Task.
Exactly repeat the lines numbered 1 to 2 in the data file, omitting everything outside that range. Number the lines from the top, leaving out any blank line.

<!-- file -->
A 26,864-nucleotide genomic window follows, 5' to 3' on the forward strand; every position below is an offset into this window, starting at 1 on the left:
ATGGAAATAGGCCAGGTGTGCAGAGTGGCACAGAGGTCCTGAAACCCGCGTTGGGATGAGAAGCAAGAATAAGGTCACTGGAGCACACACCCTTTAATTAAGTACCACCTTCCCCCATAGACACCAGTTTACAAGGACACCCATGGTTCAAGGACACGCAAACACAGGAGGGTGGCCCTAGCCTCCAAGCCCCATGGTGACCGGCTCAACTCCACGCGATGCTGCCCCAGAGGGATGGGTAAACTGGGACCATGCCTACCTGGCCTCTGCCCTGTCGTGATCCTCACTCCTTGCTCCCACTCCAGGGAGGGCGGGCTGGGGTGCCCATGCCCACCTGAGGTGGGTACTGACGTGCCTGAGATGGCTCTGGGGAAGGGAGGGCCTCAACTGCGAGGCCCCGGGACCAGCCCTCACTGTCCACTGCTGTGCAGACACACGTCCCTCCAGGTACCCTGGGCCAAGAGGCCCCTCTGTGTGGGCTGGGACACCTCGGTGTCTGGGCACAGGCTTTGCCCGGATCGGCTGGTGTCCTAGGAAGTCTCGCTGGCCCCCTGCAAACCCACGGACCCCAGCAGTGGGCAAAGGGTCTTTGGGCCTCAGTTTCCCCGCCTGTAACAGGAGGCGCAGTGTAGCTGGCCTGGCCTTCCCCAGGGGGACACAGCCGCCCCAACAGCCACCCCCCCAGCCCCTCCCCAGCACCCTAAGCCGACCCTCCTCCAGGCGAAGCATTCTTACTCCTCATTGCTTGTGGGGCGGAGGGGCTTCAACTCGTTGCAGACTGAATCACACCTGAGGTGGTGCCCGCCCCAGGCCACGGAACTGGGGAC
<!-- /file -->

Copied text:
A 26,864-nucleotide genomic window follows, 5' to 3' on the forward strand; every position below is an offset into this window, starting at 1 on the left:
ATGGAAATAGGCCAGGTGTGCAGAGTGGCACAGAGGTCCTGAAACCCGCGTTGGGATGAGAAGCAAGAATAAGGTCACTGGAGCACACACCCTTTAATTAAGTACCACCTTCCCCCATAGACACCAGTTTACAAGGACACCCATGGTTCAAGGACACGCAAACACAGGAGGGTGGCCCTAGCCTCCAAGCCCCATGGTGACCGGCTCAACTCCACGCGATGCTGCCCCAGAGGGATGGGTAAACTGGGACCATGCCTACCTGGCCTCTGCCCTGTCGTGATCCTCACTCCTTGCTCCCACTCCAGGGAGGGCGGGCTGGGGTGCCCATGCCCACCTGAGGTGGGTACTGACGTGCCTGAGATGGCTCTGGGGAAGGGAGGGCCTCAACTGCGAGGCCCCGGGACCAGCCCTCACTGTCCACTGCTGTGCAGACACACGTCCCTCCAGGTACCCTGGGCCAAGAGGCCCCTCTGTGTGGGCTGGGACACCTCGGTGTCTGGGCACAGGCTTTGCCCGGATCGGCTGGTGTCCTAGGAAGTCTCGCTGGCCCCCTGCAAACCCACGGACCCCAGCAGTGGGCAAAGGGTCTTTGGGCCTCAGTTTCCCCGCCTGTAACAGGAGGCGCAGTGTAGCTGGCCTGGCCTTCCCCAGGGGGACACAGCCGCCCCAACAGCCACCCCCCCAGCCCCTCCCCAGCACCCTAAGCCGACCCTCCTCCAGGCGAAGCATTCTTACTCCTCATTGCTTGTGGGGCGGAGGGGCTTCAACTCGTTGCAGACTGAATCACACCTGAGGTGGTGCCCGCCCCAGGCCACGGAACTGGGGAC